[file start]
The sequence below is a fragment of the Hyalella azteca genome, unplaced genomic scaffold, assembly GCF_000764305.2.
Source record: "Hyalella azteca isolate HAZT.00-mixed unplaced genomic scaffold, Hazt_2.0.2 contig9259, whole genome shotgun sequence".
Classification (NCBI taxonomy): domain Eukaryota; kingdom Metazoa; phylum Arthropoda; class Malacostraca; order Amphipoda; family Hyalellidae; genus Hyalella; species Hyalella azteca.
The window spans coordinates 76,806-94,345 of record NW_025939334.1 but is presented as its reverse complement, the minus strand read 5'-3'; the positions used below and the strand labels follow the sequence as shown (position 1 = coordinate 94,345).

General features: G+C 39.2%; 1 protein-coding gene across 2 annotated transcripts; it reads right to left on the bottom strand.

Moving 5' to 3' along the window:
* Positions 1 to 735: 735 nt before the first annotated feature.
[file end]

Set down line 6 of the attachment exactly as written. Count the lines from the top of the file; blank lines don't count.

Moving 5' to 3' along the window: